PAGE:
Among the 401 patients in the Phase II/III trial, 310 patients had Child-Pugh A liver impairment, and 144 patients had Child-Pugh A liver impairment and a previous major tumor with a diameter less than 20 mm. In the Child-Pugh A subgroup, peretinoin 600 mg/day (n=100) reduced the risk of HCC recurrence or death approximately 40% compared to placebo (n=106) [HR=0.60 (95% CI: 0.40-0.89)]. In the subgroup with Child-Pugh A and previous major tumor size less than 20 mm, peretinoin 600 mg/day (n=49) showed a 62% reduction in the risk of HCC recurrence and death compared to placebo (n=49) [HR=0.38 (95% CI: 0.20-0.71)].

Adverse events considered related to peretinoin were mainly albuminuria, hypertension, and headache, but all of these were tolerable.

The subgroup analyses in patients with Child-Pugh A hepatic impairment showed a clearer suppressive effect on HCC recurrence than in the phase II/III trial, which was greater in the subgroup of patients who had previous had a major tumor with a diameter less than 20 mm. It is considered that the efficacy may be due to the suppression de novo carcinogenesis.

These results reinforced the suppressive effect of peretinoin on HCC recurrence suggested by the phase II/III study.

About the phase II/III trial

This trial evaluated the ability of peretinoin to suppress the recurrence of HCC in patients who had undergone curative therapy for hepatitis C virus (HCV) positive HCC.
These results were also presented at ASCO 2010 held in Chicago, USA, in June 2010 and ILCA 2010 held in Montreal, Canada, in September 2010.

The results of the Phase II/III trial indicated that peretinoin 600 mg/day given daily for up to 96 weeks reduced the recurrence of HCC after curative therapy when compared to placebo.

Expert comments on this trial

Dr. Kiwamu Okita (superintendent at Shimonoseki Kohsei Hospital, and professor emeritus at Yamaguchi University), the chairperson of the coordinating committee for the Phase II/III trial, said, "In these subgroup analyses of our trial, we could see clearer effect of peretinoin and it supports our Phase II/III clinical trial data. And we strongly suggest that peretinoin suppress de novo carcinogenesis of HCC. Considering with this, we suppose that peretinoin can suppress not only HCC recurrence but also carcinogenesis from cirrhosis."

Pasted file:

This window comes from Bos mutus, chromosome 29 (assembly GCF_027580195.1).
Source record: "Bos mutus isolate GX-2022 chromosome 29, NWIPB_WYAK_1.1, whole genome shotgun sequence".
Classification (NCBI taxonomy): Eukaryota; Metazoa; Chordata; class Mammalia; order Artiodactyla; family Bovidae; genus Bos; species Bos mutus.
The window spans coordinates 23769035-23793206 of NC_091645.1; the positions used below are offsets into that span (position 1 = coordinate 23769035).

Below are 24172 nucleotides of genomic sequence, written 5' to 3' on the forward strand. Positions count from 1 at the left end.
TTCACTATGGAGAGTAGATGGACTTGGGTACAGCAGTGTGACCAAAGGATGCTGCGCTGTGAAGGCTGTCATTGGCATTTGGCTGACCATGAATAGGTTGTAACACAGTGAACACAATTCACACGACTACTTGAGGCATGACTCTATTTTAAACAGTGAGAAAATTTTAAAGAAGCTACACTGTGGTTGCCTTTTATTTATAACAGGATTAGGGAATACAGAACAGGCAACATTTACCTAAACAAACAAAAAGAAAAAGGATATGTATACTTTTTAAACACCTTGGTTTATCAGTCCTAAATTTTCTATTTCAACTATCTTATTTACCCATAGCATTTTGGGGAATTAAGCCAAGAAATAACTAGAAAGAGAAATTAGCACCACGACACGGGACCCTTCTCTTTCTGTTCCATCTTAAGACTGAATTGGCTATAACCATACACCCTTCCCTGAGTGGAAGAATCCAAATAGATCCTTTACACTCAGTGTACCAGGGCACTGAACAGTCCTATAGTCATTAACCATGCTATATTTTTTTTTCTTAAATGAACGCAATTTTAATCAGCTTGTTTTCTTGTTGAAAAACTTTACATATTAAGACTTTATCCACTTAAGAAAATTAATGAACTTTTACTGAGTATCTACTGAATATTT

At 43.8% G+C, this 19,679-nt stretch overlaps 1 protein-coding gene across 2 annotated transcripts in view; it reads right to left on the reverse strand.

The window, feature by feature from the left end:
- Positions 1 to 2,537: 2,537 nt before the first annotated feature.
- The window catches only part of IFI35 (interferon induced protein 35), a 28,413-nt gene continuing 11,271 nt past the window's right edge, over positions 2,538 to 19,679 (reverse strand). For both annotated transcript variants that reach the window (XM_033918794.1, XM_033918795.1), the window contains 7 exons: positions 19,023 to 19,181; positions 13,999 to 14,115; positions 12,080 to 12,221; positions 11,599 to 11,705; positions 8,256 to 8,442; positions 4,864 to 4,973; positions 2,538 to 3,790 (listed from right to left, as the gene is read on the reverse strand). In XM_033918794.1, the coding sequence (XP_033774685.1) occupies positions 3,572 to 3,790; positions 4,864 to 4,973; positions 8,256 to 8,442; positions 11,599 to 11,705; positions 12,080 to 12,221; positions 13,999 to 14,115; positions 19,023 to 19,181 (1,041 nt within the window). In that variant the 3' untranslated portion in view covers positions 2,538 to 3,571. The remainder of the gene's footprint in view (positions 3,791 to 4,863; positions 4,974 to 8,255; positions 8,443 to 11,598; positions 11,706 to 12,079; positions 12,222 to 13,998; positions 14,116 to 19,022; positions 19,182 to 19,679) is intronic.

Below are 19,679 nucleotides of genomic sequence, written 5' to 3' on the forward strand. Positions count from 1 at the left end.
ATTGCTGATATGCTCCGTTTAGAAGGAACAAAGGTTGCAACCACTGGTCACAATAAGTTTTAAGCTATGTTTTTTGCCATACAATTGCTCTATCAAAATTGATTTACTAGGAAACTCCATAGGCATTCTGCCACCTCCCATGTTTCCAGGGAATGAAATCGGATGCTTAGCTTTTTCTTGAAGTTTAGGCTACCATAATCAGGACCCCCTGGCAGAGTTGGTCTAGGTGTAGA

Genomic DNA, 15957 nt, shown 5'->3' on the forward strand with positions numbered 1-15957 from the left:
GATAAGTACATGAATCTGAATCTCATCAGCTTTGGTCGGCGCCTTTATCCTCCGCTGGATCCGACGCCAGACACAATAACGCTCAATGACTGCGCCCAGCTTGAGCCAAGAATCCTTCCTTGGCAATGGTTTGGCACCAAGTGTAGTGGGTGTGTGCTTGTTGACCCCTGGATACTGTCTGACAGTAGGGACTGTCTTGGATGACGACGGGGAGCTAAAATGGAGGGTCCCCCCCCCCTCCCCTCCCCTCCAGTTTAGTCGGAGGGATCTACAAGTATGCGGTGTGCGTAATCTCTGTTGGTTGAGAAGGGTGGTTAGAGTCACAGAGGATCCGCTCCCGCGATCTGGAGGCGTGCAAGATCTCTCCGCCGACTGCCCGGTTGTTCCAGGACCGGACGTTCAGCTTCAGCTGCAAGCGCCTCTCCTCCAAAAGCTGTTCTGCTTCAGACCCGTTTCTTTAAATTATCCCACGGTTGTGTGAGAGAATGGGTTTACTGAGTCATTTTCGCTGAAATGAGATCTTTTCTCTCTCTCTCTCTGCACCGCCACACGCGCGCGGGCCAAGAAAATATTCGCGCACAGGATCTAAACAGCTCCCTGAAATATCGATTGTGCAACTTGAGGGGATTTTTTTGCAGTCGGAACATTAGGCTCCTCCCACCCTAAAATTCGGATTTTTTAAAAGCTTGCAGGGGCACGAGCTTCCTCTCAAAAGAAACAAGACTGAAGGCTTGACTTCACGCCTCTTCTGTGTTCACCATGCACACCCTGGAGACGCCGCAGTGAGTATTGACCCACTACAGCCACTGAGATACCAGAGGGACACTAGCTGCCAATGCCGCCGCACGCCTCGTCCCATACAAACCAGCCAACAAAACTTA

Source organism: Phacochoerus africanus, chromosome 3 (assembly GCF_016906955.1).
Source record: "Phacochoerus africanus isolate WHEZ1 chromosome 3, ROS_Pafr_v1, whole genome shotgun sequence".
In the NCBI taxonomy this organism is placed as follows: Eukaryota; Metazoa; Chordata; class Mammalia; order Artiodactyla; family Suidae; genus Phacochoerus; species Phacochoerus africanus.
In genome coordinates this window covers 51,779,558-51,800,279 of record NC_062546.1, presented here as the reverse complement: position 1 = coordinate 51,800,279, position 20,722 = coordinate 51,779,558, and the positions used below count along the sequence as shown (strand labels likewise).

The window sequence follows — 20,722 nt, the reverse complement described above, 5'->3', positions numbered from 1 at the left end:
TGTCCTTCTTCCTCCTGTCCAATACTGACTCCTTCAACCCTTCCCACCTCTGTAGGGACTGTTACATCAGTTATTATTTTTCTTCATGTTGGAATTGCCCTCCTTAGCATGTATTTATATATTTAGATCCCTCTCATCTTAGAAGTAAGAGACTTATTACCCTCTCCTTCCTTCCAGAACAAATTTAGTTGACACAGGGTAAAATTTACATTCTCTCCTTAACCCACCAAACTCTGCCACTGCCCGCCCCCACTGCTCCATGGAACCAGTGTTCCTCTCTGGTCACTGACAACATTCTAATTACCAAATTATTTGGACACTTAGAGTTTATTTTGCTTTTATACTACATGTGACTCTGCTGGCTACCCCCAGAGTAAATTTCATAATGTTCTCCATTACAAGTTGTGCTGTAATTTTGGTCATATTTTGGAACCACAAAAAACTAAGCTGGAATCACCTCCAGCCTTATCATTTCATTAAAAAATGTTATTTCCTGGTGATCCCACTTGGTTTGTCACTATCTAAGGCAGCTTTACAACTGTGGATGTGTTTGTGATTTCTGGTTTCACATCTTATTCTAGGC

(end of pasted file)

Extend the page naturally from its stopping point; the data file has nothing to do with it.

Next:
About Peretinoin

Peretinoin is an oral acyclic retinoid with a vitamin A-like structure, and its main targeting molecule is the retinoid nuclear receptor.

About Kowa

Kowa Company, Ltd. (Headquarters: Nagoya, Japan, President & CEO: Yoshihiro Miwa, "Kowa") is a privately held multinational company headquartered in Nagoya, Japan. Established in 1894, Kowa is actively engaged in various manufacturing and commercial activities in the fields of pharmaceutical, life science, information technology, textiles, machinery and various consumer products. In its ethical pharmaceutical business section, the company offers the hypercholesterolemia drug Livalo (pitavastatin), among other products, to the Japanese, US and other markets worldwide, and is in the process of global expansion of Livalo.

Kowa's US subsidiaries include Kowa Research Institute, Inc., for the research and development of pharmaceutical products, and Kowa Pharmaceuticals America, Inc., which markets their pharmaceutical products. European subsidiaries include Kowa Research Europe, Ltd., for the research and development of pharmaceutical products, and Kowa Pharmaceutical Europe Co. Ltd., which markets their pharmaceutical products. Kowa is organizing its global network from Japan-Europe-US trilateral bases.

Liver cancer begins in the cells of the liver. The most common form of liver cancer begins in cells called hepatocytes and is called hepatocellular carcinoma.


Kowa Company. Kowa Announces Subgroup Analyses of Peretinoin (NIK-333) Phase II/III Trial. Press release. January 24, 2011.